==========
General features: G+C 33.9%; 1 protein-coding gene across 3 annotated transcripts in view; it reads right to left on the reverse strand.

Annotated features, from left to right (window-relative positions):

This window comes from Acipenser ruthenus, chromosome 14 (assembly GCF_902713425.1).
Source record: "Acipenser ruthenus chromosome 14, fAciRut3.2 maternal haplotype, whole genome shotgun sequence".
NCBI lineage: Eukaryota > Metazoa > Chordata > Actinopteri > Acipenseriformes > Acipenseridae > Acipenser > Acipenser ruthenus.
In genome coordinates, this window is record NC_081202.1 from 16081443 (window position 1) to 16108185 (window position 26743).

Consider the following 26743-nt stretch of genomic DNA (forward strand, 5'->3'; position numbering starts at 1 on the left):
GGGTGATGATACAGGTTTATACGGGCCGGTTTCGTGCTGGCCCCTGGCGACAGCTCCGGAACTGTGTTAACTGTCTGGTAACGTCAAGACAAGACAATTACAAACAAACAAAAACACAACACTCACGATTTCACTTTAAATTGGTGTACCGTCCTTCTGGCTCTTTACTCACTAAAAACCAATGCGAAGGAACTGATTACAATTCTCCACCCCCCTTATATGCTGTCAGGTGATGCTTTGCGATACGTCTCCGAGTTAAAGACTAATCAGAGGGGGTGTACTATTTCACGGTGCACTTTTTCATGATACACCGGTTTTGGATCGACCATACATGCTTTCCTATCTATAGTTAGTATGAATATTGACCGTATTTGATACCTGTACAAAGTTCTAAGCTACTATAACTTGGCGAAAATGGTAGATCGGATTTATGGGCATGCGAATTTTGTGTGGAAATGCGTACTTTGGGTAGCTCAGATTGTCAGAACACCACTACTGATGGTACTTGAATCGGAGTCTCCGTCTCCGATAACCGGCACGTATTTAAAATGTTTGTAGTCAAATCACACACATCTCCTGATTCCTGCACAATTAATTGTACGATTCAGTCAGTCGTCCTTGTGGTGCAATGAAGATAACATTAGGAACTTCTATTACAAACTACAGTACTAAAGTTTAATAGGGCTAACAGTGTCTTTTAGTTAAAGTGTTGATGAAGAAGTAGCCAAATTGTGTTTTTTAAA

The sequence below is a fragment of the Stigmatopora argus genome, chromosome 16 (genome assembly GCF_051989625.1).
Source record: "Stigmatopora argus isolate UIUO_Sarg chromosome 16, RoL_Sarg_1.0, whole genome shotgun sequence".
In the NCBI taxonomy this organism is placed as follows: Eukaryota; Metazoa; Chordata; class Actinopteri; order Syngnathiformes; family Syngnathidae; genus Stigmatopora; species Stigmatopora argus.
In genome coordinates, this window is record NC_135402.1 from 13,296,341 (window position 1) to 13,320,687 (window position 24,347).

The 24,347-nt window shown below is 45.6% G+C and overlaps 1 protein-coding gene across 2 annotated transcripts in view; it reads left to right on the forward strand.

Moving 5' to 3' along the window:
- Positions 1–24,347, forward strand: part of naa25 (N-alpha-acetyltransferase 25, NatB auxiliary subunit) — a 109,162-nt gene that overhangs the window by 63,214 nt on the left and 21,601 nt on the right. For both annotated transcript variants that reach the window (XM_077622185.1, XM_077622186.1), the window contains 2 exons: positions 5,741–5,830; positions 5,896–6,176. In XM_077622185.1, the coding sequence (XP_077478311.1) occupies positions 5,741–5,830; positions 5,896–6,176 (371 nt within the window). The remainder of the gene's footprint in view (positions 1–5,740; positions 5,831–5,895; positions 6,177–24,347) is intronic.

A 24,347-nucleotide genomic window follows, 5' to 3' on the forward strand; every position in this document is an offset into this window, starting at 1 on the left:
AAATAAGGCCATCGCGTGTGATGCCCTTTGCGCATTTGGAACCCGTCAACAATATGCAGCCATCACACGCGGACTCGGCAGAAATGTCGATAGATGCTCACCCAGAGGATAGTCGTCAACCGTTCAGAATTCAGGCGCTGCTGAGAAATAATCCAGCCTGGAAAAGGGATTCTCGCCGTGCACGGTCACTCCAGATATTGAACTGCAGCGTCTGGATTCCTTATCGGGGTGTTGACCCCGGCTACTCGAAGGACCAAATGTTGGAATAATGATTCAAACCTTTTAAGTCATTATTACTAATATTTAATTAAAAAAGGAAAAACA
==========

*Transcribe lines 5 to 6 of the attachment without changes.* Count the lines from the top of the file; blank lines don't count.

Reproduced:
NCBI lineage: Eukaryota > Metazoa > Chordata > Actinopteri > Acipenseriformes > Acipenseridae > Acipenser > Acipenser ruthenus.
In genome coordinates, this window is record NC_081202.1 from 16081443 (window position 1) to 16108185 (window position 26743).